HDR and the industry that cried “wolf”
No such luck.
There are always several ways to skin a cat. Currently, several notions about how best to implement HDR are proposed or in practice. Loudest amongst the purveyors is DolbyVision, which is a closed standard. It launches alongside, among others, HDR-10, a SMPTE EOTF open platform adopted by the Blu-ray Disc Association (BDA) for 4K Ultra HD Blu-ray. Philips, working with Technicolor, and none other than the BBC have also proffered their own HDR variants.
Before proceeding, a couple of new terms need to be introduced to your video vocabulary.
First is "nits." Continuing a long tradition of extraordinary effort to confuse consumers, we now talk "nits" when describing brightness, where you were used to reading about foot-lamberts. A "nit" is also known as a candela-per-meter-squared and is only remotely related to the price of tea in China. Just know that there are about 3.4 of them to a foot-lambert if you want to compare them to your established references.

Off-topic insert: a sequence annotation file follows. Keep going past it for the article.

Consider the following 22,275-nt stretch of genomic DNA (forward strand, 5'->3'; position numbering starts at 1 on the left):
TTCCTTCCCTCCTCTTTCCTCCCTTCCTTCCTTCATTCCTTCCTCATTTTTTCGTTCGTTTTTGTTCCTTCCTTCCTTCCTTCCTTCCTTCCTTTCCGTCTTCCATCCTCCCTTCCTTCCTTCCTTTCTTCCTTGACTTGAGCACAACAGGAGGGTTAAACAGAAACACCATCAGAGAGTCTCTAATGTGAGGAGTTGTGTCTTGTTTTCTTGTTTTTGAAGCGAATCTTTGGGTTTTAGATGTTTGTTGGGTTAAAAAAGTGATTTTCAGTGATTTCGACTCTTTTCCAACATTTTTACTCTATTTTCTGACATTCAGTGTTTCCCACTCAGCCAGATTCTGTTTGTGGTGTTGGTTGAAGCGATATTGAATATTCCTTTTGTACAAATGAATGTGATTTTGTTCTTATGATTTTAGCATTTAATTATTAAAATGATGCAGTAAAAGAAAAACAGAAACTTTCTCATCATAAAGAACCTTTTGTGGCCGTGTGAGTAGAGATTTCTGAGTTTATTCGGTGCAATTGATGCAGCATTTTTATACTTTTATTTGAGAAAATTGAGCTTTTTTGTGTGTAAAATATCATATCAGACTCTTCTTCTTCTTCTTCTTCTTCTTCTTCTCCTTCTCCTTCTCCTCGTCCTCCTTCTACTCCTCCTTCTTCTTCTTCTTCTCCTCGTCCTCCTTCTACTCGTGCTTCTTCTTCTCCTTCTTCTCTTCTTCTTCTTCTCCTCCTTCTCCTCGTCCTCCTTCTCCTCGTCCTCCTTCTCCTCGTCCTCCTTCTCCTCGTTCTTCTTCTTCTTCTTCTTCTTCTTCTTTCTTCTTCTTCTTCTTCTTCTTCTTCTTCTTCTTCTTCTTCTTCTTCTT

A more meaningful new term, "Color Volume" is one you should try to get your head around. Remember all the triangles you have seen in TV reviews that either depicted the red-green-blue color extremes of a standard (Rec. 601, Rec. 709, Adobe, DCI, etc.) or the measured result of what a product under review could actually produce? Sure you do. Now imagine a cone that has a base the shape of one of those triangles and a height equivalent to the maximum luminance that the display could produce. That product, in cubic anything, is color volume. Yup, the bigger the better.
Our new world of UHD color will shoot for the moon.
The ultra-triangle is defined in a spec called "ITU 2020 color space." The triangle is awesome, nearly the size of most of the colors that are visible to us homosapiens. We currently refer to it as a "container," acknowledging the fact that it may be some time before manufacturers can hit those lofty metrics.